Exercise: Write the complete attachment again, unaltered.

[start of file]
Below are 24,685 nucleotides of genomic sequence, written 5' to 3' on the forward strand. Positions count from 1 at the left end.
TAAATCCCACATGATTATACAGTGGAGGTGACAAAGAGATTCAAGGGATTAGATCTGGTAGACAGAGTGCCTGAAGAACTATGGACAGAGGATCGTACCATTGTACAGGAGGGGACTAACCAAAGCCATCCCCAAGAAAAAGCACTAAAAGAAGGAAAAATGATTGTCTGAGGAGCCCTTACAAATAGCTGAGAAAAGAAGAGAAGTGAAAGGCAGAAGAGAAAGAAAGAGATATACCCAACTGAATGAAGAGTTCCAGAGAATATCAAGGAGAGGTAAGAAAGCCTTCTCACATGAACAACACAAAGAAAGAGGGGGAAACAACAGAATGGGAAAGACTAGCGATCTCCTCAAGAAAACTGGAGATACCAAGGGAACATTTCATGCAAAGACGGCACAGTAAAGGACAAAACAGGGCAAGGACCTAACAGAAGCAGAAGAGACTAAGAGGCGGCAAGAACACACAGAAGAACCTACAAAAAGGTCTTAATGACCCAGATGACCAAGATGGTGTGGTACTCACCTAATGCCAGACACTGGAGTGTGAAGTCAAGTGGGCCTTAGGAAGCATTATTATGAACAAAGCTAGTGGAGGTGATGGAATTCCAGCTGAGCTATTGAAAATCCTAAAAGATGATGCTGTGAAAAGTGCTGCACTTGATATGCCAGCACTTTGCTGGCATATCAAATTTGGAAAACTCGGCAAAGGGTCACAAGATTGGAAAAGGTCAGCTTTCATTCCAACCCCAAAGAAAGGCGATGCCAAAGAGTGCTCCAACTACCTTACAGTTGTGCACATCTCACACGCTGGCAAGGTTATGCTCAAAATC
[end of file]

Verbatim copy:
Below are 24,685 nucleotides of genomic sequence, written 5' to 3' on the forward strand. Positions count from 1 at the left end.
TAAATCCCACATGATTATACAGTGGAGGTGACAAAGAGATTCAAGGGATTAGATCTGGTAGACAGAGTGCCTGAAGAACTATGGACAGAGGATCGTACCATTGTACAGGAGGGGACTAACCAAAGCCATCCCCAAGAAAAAGCACTAAAAGAAGGAAAAATGATTGTCTGAGGAGCCCTTACAAATAGCTGAGAAAAGAAGAGAAGTGAAAGGCAGAAGAGAAAGAAAGAGATATACCCAACTGAATGAAGAGTTCCAGAGAATATCAAGGAGAGGTAAGAAAGCCTTCTCACATGAACAACACAAAGAAAGAGGGGGAAACAACAGAATGGGAAAGACTAGCGATCTCCTCAAGAAAACTGGAGATACCAAGGGAACATTTCATGCAAAGACGGCACAGTAAAGGACAAAACAGGGCAAGGACCTAACAGAAGCAGAAGAGACTAAGAGGCGGCAAGAACACACAGAAGAACCTACAAAAAGGTCTTAATGACCCAGATGACCAAGATGGTGTGGTACTCACCTAATGCCAGACACTGGAGTGTGAAGTCAAGTGGGCCTTAGGAAGCATTATTATGAACAAAGCTAGTGGAGGTGATGGAATTCCAGCTGAGCTATTGAAAATCCTAAAAGATGATGCTGTGAAAAGTGCTGCACTTGATATGCCAGCACTTTGCTGGCATATCAAATTTGGAAAACTCGGCAAAGGGTCACAAGATTGGAAAAGGTCAGCTTTCATTCCAACCCCAAAGAAAGGCGATGCCAAAGAGTGCTCCAACTACCTTACAGTTGTGCACATCTCACACGCTGGCAAGGTTATGCTCAAAATC